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  1. ITV Report

Growing old together: Greater proportion of over-70s are married - but younger people snub tying the knot

  • Video report by ITV News Correspondent Ben Chapman

A greater proportion of people aged over 70 are married, more so than ever before, new figures show.

Meanwhile, the number of people who are single or have never married has continued to increase, rising by 369,000 from 2017, to a total of 16.7 million people (35.0%) in 2018.

Overall, according to data from the Office for National Statistics, the proportion of the population in England and Wales who are married has continued to decline in 2018 to 50.5%, down from 51.0% in 2017.

But the number of people in same-sex marriages has almost doubled in a year to 120,000, it revealed.

Percentage of people in age groups who are married. Credit: ONS

The number of people who live with a partner and have never married has continued to increase, rising by 1.3 million people since 2008, to a total of 5.0 million (10.4%) in 2018.

Edward Morgan, from the Office for National Statistics' Centre for Ageing and Demography said: “We are seeing a different trend in those aged 70 and above who are experiencing increases in the proportion of people who are married.

"This could be due to a number of reasons including people marrying later in life than in the past, people living longer or there could be more remarriages at older ages.”

Proportion of single people in England and Wales. Credit: ONS

The ONS also revealed that between 2017 and 2018, the number of people in England and Wales in a same-sex marriage increased from around 68,000 to around 120,000, a 78% increase.

While this rise in the number of people in a same-sex marriage appears large, this is a small share of the overall population - 0.5% in 2018, up from 0.3% in 2017.

The increase is likely because of the relatively recent introduction of same-sex marriage in 2014.

The number of people in same sex marriages has almost doubled in a year. Credit: PA

The decline in the proportion of the population who are married has not been consistent across all ages.

The majority of the decrease has been concentrated between ages 20 to 34 years and 45 to 69 years.

This pattern may be explained by the increasing trend for people at younger ages to postpone marriage and increasing numbers of people choosing not to get married at all.

Mr Morgan, of the ONS, added: “In England and Wales, around half of the population aged 16 years and over were married in 2018.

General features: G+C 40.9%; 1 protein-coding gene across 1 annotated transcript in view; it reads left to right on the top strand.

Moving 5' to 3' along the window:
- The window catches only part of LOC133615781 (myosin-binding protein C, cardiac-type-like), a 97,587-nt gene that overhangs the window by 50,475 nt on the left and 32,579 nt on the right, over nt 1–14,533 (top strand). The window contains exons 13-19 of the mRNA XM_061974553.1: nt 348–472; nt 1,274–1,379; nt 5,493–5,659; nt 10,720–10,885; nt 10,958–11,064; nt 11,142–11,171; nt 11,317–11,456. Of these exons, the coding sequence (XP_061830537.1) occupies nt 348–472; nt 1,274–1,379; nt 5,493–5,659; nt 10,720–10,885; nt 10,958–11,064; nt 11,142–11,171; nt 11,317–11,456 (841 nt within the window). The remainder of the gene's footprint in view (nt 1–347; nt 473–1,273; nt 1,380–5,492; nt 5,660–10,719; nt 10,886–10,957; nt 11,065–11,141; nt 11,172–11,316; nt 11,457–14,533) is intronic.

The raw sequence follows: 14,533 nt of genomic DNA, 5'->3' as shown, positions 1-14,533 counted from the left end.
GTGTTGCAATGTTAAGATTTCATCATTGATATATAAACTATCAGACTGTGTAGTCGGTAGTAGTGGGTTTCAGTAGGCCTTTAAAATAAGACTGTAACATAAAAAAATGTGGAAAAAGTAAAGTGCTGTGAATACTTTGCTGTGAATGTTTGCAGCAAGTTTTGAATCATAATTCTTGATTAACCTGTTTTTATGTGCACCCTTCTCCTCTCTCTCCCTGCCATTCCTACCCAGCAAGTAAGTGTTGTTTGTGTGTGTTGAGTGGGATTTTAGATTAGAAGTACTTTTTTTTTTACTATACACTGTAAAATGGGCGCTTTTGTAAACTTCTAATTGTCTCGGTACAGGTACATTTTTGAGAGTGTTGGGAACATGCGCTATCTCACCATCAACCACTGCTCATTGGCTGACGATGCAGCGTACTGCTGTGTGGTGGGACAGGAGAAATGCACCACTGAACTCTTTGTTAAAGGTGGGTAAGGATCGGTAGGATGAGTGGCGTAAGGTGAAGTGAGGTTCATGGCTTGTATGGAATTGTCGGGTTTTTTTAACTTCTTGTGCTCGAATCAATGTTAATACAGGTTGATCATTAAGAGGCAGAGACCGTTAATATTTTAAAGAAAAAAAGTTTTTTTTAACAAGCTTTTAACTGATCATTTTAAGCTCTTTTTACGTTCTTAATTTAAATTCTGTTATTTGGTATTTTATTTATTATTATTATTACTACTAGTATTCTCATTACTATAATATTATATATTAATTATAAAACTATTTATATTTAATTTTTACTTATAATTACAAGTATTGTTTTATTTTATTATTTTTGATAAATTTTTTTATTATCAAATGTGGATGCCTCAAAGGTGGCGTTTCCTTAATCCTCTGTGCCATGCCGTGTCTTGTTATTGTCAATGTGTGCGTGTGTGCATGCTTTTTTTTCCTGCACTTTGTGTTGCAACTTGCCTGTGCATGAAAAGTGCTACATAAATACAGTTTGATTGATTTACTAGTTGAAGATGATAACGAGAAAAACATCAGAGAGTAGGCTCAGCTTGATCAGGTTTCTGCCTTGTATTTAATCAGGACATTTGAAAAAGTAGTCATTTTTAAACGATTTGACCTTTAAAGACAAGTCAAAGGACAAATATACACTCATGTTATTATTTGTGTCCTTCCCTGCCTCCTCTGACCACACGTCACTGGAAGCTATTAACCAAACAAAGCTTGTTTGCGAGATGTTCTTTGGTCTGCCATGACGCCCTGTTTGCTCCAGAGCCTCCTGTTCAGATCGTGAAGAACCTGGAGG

"The proportion of people married has been in decline over the last decade, while the single population has been increasing.

“However, those in their 70s and beyond are seeing a different trend where, despite a modest rise in the divorced population, the proportion of people aged 70 years and over who are married has been increasing at a greater rate.”

The number of cohabiting couples is on the increase. Credit: ONS

In 2018, 61.4% of the population (29.3 million) were living with a partner in England and Wales. This breaks down to:

  • 48.3% of the population were living as “married or civil partner couples”
  • 10.4% of the population as “cohabiting, never married or civil partnered”
  • 2.7% of the population as “cohabiting, previously married or civil partnered”
  • The remaining 38.6% (18.5 million) were not living as couples. This includes those living alone, living with friends or with other family members.

While overall the proportion of the population who are divorced has remained broadly the same over time, the age profile of the divorced population has also shifted since 2008.

A smaller share of people under the age of 55 years were divorced in 2018, while the share of the divorced population has risen for those aged 55 years and over.

This could be partly because of people increasingly getting married later in life, the ONS suggested.

Despite the rise in the proportion of the divorced population who were aged 70 years and over in 2018, the rise of the size of the married population who are 70 years and over has been greater.